The race to produce car parts
The development race in Formula One never stops. And, with radical new regulations for 2022, Aston Martin Aramco Cognizant Formula OneTM Team has been working on the AMR22 for over a year.
With the regulations first slated to come into effect in 2021, the team and its rivals had already begun evaluating their new designs before COVID-19 hit the UK in early 2020. As the pandemic affected events and workforces the world over, this led to a delay in the introduction of the new regulations and a subsequent pause in development for the teams.
Once F1 returned in 2021, the team balanced development of the AMR21 with work on the AMR22, which is a complete revolution of its predecessor. The team has risen to the challenge, working in unison across design and production to create the thousands of parts that form the earliest spec of the AMR22.
“It’s not the easiest thing to do,” explains Simon Cayzer, Production Control Manager. “You’re trying to balance two very significant projects, but we can handle that. We’ve got the capacity and a good team around us to deliver. On the production side, we started working with the windtunnel components [for the AMR22] quite early in 2021. The model was in the wind tunnel in the early months of the year. For the full-size parts, we started manufacturing development parts in June. In early September, we started making real components.”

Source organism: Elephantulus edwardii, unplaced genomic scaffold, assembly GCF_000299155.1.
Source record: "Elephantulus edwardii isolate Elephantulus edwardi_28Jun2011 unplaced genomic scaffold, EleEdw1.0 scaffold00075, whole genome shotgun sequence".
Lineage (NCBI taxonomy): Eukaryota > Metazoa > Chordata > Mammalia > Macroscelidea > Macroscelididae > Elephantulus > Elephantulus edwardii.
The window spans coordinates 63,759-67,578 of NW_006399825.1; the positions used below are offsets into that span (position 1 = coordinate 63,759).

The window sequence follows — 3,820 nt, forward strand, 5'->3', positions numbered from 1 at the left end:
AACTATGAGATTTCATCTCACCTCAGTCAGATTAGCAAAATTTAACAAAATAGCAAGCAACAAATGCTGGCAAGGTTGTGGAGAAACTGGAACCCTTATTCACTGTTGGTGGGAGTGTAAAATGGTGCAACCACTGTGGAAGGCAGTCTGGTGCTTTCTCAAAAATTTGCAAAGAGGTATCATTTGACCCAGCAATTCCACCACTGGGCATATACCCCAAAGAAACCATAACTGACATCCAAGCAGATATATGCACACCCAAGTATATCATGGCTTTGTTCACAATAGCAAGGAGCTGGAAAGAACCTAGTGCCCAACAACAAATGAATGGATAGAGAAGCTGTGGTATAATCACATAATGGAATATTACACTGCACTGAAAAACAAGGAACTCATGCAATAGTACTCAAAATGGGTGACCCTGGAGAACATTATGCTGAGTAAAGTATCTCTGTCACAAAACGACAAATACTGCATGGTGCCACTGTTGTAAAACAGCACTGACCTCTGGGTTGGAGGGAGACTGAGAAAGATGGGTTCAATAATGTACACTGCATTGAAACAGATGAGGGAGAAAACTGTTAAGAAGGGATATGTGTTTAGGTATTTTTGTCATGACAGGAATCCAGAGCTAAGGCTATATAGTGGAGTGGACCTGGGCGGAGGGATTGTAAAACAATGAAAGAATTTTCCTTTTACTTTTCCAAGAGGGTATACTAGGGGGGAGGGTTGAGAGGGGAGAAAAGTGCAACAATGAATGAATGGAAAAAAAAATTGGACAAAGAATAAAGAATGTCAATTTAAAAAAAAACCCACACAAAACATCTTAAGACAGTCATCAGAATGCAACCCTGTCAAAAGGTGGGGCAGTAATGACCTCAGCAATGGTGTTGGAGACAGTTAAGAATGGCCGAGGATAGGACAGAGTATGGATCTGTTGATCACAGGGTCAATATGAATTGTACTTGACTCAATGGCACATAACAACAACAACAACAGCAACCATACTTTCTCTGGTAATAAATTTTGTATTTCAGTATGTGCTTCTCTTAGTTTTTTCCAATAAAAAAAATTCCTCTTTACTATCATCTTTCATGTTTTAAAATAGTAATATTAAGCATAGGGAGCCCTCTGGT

In previous seasons, the production challenge has been aided by a period of technical stability, with significant carryover across cars. But this has not been the case for the 2022 machine.
“The AMR21 had a lot of carryover content, but the AMR22 is a revolutionary car,” says Simon. There’s probably only around 10% of the car that is a carryover from the 2021 car to 2022. That’s a relatively small amount, and the regulation changes bring various challenges for us.”
The team must also work several races in advance to ensure designs and developments are coming on- stream to the track, with regulation resets always preceding intense and rapid early developments.
“We’re trying to push the amount of time for development and design right up to the last minute before we then release them and put them into production,” Simon adds. “We aim to release parts as late as possible to bring the best possible product to the car, first time.”
To work to such deadlines, Simon’s team of around 35 people, in addition to more than 100 working in wider manufacturing, must work efficiently. The group spring into action when the design team passes parts into production, overseeing the process through to delivering products to the race team.
Simon’s team can have designs released with just hours to make the parts, while more complex parts can require a 12-14 week lead time, meaning there’s a constant production schedule to work to.